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Katter votes to protect employees and contractors entitlements when businesses fold

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25 October 2018

Katter votes to protect employees and contractors entitlements when businesses fold

KAP Leader and Federal Member for Kennedy Bob Katter delivered a fiery speech in the Parliament on the Corporations Amendment (Strengthening Protections for Employee Entitlements) Bill 2018 which will safeguard employee entitlements in the situation where the practices of a director and/or company lead to foreclosure, receivership or liquidation.

Mr Katter has long been a voice calling for stronger legislative protection for contractors left out of pocket and cited the Kagara Zinc and the Qld Nicol Refinery cases as two recent examples in Kennedy where employees, contractors and subcontractors have been hung out to dry financially.

In his speech, Mr Katter threw his support behind an amendment which provided further employee security and would see up to 13 weeks of superannuation guarantee contributions, to offset claimable unpaid wages.

Mr Katter said, “We are talking here about protecting superannuation, and I support the amendment here and will vote for it. The thousands of workers in the Kennedy electorate that have not got paid—those standards remind them of the incompetence of several successive state and federal governments.

“If ever there was a trail of destruction in this country—and I don't wish to have a go at Clive Palmer, because I have no idea of the rights and wrongs of this case or how he was involved. All I know is that the company that owned the nickel plant did not pay workers and they did not pay suppliers. Hundreds of millions of dollars was not paid. That was a big case.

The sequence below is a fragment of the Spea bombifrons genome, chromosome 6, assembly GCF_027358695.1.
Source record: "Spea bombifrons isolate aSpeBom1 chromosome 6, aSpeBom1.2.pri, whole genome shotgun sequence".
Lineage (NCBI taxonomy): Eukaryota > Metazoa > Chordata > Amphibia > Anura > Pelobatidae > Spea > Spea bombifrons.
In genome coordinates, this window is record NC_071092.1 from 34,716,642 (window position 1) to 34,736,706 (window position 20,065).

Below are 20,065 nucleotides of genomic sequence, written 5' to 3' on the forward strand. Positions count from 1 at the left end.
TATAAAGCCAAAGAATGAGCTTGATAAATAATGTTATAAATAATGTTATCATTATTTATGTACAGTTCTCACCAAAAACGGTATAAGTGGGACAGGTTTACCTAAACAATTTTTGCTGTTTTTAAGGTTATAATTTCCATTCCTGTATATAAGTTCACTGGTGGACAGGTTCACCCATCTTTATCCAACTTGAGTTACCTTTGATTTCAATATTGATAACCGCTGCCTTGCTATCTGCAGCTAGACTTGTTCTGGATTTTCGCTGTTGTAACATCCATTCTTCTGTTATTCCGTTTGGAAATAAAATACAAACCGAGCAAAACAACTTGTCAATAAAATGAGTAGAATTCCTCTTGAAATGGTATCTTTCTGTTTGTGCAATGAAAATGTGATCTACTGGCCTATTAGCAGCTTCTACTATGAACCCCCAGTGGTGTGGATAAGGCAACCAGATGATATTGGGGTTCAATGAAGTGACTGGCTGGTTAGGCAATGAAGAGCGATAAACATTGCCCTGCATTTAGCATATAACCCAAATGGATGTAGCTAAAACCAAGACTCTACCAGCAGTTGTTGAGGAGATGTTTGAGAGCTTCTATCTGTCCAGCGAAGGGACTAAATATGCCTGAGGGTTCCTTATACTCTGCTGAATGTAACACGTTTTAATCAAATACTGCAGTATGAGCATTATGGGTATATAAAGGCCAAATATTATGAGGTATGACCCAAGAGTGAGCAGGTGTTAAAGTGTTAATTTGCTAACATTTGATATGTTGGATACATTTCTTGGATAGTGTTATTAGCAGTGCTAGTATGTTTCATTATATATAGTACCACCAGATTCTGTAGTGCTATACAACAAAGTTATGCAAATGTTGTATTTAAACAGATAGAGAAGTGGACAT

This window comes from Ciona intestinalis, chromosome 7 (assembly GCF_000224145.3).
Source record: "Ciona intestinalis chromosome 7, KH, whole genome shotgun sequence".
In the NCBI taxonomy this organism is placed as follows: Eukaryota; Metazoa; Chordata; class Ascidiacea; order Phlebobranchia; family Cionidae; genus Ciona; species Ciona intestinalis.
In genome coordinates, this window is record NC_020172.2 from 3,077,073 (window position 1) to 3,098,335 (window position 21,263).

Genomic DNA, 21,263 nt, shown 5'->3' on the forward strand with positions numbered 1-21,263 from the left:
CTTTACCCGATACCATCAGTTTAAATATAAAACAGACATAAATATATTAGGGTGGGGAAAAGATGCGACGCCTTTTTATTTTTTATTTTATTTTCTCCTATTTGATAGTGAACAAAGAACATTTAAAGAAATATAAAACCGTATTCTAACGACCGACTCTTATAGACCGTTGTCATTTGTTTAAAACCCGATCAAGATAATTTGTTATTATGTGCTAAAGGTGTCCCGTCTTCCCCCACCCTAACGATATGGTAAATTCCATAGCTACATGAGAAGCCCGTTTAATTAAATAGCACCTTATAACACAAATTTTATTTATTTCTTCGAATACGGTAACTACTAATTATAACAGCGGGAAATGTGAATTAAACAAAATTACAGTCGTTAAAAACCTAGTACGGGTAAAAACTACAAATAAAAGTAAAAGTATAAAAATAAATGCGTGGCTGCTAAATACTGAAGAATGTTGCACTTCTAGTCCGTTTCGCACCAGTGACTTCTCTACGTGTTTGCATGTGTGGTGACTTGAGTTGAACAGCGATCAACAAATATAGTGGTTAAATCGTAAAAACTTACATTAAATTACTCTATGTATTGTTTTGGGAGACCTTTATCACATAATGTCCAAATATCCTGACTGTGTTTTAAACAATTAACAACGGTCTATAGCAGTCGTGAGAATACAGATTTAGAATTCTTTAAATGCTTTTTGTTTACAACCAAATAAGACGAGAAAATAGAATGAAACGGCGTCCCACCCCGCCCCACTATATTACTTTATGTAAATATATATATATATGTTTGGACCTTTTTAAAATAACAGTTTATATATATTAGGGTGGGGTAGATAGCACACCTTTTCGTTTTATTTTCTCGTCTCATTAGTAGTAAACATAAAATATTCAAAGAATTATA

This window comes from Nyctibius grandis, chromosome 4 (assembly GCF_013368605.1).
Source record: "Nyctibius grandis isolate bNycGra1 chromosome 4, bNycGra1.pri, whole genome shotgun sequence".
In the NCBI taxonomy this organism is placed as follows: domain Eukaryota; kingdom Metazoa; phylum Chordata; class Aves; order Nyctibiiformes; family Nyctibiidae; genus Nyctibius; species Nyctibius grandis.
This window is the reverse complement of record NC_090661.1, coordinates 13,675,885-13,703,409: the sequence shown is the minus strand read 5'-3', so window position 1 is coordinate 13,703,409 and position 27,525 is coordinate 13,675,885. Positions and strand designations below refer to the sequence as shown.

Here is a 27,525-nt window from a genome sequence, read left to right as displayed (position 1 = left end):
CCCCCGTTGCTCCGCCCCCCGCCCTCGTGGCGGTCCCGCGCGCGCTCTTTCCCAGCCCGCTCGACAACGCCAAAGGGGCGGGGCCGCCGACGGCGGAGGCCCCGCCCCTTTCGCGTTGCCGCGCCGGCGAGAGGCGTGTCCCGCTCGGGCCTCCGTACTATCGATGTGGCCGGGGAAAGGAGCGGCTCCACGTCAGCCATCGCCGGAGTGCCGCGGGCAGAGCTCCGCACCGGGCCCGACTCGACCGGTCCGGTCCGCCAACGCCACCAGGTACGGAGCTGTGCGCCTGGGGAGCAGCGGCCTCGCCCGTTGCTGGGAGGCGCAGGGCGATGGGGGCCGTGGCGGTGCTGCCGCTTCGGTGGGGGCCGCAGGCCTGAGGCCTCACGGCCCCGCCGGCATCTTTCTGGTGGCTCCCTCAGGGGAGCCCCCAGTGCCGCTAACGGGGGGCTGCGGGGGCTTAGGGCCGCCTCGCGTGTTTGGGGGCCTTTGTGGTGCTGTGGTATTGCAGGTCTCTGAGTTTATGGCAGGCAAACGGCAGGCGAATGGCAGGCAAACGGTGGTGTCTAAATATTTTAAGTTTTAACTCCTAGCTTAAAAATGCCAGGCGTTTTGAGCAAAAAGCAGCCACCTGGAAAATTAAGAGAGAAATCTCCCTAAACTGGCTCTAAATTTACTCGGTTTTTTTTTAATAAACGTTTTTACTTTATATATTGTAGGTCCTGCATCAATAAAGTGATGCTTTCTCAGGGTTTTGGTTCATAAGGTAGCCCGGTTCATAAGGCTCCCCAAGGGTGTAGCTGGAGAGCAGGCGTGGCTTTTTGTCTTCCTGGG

“I can go into case after case. I remember one case in Mount Isa 20 years ago which was worth $3.5 million dollars. It was the third time the company had gone broke. When I say the company had gone broke, the principal of the company hadn't gone broke at all—he was as rich as Croesus—but, of course, he never paid anyone in Mount Isa.

“In this case, most of those jobs were from government grants money. The government, before they pay the contractor, surely has a responsibility to ensure that the subbies have been paid. This is hardly an onerous obligation to say: 'Before I write you a cheque for a million bucks, mate, I want the names of all of your subbies—it's a criminal act not to give them to me—and I want a statement from them that they have been fully paid.' It is a very simple device. Four governments in a row came in in Queensland and said, 'We're going to address this problem.' But it is still not addressed.

“Our superannuation is simply not secure. The wise people that ran Australia for 120 years in this place said 60 per cent of that money goes into securities. So you can't play games with it—your stock market games

and your property games. You can't play games with it, like Goldman Sachs and Enron and these people did in the United States. We're going to see that it's rock-solid—it's in government securities.”


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